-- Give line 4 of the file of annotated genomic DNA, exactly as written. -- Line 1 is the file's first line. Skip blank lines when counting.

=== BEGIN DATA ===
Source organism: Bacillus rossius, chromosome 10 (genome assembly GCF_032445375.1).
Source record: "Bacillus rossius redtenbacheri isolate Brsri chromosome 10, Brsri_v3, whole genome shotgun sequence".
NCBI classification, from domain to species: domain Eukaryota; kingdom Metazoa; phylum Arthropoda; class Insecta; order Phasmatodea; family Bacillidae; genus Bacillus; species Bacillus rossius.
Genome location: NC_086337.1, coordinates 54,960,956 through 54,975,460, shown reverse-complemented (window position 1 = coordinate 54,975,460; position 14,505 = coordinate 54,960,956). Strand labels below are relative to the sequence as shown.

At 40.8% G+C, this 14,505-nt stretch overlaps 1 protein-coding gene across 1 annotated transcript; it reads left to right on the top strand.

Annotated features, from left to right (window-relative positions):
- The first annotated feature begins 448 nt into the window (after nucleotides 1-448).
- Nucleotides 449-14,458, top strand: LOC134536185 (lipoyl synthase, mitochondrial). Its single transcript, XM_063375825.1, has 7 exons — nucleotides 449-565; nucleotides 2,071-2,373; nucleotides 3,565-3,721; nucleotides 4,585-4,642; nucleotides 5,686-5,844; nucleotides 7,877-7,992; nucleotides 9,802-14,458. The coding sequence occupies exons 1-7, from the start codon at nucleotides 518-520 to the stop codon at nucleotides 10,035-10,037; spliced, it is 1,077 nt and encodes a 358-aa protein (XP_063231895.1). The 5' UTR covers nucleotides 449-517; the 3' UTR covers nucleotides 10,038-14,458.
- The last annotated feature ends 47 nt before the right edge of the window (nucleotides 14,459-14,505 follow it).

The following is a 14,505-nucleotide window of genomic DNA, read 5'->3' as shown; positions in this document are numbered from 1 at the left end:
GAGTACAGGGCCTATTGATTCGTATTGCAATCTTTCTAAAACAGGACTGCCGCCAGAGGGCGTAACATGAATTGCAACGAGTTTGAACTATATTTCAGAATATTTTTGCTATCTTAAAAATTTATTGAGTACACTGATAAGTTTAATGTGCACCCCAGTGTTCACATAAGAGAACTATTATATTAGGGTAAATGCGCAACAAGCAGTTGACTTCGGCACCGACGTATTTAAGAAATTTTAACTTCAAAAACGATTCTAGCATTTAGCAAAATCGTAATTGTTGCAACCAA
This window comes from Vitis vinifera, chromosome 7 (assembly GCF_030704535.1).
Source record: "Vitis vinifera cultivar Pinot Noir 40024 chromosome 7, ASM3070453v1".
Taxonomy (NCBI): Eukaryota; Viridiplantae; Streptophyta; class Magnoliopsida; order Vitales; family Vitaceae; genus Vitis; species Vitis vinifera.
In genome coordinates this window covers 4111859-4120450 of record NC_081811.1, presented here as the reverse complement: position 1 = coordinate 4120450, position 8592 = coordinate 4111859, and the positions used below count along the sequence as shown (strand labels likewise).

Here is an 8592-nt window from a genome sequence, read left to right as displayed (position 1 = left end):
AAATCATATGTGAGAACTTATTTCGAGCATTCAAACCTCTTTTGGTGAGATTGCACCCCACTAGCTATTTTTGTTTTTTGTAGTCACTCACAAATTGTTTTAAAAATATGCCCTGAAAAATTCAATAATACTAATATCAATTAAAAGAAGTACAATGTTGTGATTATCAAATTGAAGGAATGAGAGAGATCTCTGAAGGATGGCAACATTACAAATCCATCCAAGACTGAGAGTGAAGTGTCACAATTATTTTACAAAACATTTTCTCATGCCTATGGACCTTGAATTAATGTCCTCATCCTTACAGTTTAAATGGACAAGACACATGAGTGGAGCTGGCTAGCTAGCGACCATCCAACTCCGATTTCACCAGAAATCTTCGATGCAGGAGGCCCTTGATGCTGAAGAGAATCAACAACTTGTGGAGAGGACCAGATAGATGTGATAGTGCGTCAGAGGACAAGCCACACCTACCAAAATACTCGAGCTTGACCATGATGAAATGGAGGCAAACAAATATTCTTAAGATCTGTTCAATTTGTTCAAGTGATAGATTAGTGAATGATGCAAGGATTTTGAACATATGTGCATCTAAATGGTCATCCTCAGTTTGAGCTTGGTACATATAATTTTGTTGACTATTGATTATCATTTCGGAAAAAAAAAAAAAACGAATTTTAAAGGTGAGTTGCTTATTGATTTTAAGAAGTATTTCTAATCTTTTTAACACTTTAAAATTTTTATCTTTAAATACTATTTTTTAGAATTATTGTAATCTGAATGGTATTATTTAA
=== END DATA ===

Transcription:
Genome location: NC_086337.1, coordinates 54,960,956 through 54,975,460, shown reverse-complemented (window position 1 = coordinate 54,975,460; position 14,505 = coordinate 54,960,956). Strand labels below are relative to the sequence as shown.